The Year Ahead: 10 Challenges That Will Shape Hospital Strategy
1. Remaining uncertainty regarding the PPACA
With President Barack Obama’s reelection in November, most health systems and hospitals have accepted that the Patient Protection and Affordable Care Act is, for the most part, here to stay. In fact, right after the election, only 33 percent of people supported repealing the act, the lowest that number has been since the act was signed in 2010, according to a Kaiser Family Foundation poll.
However, there are still some items in the PPACA that are up for repeal, and if House Speaker John Boehner (R-Ohio) and other Republican Party members have their way, the entire Act would be repealed.
Some Republicans are calling for compromise, not an all-out repeal. Florida Gov. Rick Scott, for example, has asked for a partial expansion of Medicaid, less than what was proposed in the PPACA. With Republicans controlling the House of Representatives and Democrats controlling the Senate, hospitals and health systems will have to wait and see if the talk of compromise actually produces any in Congress’ next session.
One area of uncertainty is if individual states will implement health insurance exchanges or refuse, leaving the formation of the state’s exchange to the federal government. Some states, such as Ohio and Wisconsin, have already announced that they will not set up state-based exchanges.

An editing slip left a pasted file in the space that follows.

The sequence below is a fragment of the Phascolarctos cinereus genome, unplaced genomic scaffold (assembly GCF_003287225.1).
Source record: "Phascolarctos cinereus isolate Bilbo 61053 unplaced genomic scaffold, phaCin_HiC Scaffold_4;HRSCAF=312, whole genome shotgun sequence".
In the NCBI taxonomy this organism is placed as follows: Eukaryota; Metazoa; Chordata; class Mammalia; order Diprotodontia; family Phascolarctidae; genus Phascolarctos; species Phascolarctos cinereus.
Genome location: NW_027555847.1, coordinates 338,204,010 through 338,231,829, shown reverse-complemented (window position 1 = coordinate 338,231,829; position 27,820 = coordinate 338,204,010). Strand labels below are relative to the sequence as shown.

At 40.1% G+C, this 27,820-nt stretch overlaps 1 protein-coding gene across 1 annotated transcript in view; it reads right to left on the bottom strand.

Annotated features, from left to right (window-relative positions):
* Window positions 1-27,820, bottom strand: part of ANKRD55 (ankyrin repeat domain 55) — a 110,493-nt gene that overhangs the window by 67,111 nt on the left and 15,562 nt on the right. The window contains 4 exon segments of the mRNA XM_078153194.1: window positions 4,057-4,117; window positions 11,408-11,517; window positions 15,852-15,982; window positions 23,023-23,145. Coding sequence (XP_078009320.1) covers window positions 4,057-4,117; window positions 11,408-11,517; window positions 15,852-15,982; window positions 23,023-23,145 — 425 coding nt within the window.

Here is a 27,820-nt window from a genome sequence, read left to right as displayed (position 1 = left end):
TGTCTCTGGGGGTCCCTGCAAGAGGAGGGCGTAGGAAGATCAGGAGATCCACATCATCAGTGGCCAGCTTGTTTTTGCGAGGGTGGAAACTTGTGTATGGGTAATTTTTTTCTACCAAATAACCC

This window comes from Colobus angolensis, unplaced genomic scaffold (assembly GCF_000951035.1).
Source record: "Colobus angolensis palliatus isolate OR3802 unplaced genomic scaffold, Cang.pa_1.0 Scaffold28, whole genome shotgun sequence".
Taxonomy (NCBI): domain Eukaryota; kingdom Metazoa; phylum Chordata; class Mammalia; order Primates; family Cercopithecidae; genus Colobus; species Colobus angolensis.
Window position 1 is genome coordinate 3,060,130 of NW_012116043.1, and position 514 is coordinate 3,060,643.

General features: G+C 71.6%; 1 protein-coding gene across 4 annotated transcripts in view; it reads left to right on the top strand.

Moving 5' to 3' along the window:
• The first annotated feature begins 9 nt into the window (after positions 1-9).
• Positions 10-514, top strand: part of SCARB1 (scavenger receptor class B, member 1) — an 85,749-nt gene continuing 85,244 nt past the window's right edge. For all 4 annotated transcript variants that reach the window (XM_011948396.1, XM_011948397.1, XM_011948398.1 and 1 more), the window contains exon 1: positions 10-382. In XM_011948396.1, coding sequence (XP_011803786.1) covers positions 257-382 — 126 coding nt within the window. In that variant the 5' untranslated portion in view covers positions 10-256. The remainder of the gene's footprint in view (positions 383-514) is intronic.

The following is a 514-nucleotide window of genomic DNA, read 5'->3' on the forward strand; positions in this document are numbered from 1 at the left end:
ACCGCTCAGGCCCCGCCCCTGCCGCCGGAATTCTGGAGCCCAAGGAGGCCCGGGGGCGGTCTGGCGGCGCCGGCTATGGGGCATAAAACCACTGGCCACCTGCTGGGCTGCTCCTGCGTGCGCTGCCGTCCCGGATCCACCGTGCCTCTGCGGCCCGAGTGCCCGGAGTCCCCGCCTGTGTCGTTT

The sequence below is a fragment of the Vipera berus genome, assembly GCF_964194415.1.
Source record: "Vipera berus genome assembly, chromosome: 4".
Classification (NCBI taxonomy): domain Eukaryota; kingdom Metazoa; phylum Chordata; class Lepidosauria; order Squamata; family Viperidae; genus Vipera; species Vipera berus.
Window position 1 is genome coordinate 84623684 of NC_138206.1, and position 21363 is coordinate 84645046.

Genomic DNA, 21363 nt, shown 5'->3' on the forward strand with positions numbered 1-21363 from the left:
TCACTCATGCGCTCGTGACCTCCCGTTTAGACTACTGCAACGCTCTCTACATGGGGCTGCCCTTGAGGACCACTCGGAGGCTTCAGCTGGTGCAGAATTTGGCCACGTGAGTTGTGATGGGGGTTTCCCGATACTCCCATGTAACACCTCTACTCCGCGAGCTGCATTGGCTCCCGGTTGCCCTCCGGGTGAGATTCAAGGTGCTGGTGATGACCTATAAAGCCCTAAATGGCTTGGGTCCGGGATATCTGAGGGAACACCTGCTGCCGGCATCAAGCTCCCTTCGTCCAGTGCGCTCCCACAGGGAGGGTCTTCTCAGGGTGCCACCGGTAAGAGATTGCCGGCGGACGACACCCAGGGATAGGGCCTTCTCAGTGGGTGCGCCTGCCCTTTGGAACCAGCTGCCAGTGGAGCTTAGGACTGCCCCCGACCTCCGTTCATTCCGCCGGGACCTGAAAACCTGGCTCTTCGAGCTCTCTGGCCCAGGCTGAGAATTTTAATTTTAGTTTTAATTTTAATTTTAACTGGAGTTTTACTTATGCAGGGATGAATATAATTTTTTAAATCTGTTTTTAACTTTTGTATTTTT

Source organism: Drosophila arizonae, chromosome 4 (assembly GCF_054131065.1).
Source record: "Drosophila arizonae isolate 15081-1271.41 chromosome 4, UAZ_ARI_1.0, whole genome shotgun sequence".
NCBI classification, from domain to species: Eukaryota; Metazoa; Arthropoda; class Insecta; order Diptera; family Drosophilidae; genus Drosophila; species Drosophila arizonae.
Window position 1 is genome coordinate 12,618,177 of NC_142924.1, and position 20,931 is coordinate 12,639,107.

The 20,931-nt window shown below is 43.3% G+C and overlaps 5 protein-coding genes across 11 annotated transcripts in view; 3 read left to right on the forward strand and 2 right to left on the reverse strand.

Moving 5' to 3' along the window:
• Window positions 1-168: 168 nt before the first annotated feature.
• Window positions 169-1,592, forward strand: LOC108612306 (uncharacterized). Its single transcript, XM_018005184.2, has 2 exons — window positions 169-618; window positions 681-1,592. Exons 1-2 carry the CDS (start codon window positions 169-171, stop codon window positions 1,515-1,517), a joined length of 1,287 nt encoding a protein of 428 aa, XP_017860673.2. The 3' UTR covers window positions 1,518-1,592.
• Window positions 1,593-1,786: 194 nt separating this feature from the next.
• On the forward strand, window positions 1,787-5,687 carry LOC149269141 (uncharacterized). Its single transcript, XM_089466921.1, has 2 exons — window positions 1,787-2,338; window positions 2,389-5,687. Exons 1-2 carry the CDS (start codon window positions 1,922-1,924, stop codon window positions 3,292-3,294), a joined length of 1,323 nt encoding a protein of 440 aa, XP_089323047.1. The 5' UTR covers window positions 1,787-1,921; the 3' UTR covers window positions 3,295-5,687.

Right now, no one is sure exactly what the health insurance exchanges will look like when they go live in 2014, especially because many states have opted to set up their own model of exchanges.
With these deadlines approaching, 35 percent of hospital and health system executives have still not discussed with payors about participation in exchanges, according to a ReviveHealth survey. It will be a challenge for hospitals and payors to work together and navigate this new territory.
2. Medicare funding
When it comes to Medicare funding, hospitals and health systems have little control. CMS controls the reimbursement rates for inpatient services, outpatient departments, physicians, home health services and other areas — and hospitals can only hope the funds stay intact as much as possible.
Medicare funding challenges greatly outnumber Medicare opportunities for hospitals in 2013. First and foremost is the issue of sequestration. Sequestration has tormented the hospital and healthcare industry for the past year, putting billions of dollars in Medicare reimbursements at risk every year for the next decade. Based on the negotiations at the end of 2012, large scale Medicare cuts will be a continual threat for the foreseeable future.
Hospitals also have to brace for more Medicare cuts from the PPACA. Hundreds of millions of dollars will be siphoned away from hospitals due to the Medicare Hospital Value-Based Purchasing Program, Hospital Readmission Reduction Program, erosion of disproportionate share hospital payments and other provisions. On an individual basis, hospitals could lose anywhere from a couple hundred thousand dollars to millions.
Teaching hospitals and academic medical centers also have to brace for graduate medical education cuts. In 2012, the government’s proposed budget slashed Medicare indirect medical education payments by $9.7 billion over 10 years — or 10 percent. This is, of course, on top of the fact that Medicare funding for GME has been capped since the Balanced Budget Act of 1997, the same piece of legislation that installed the sustainable growth rate for physician payments.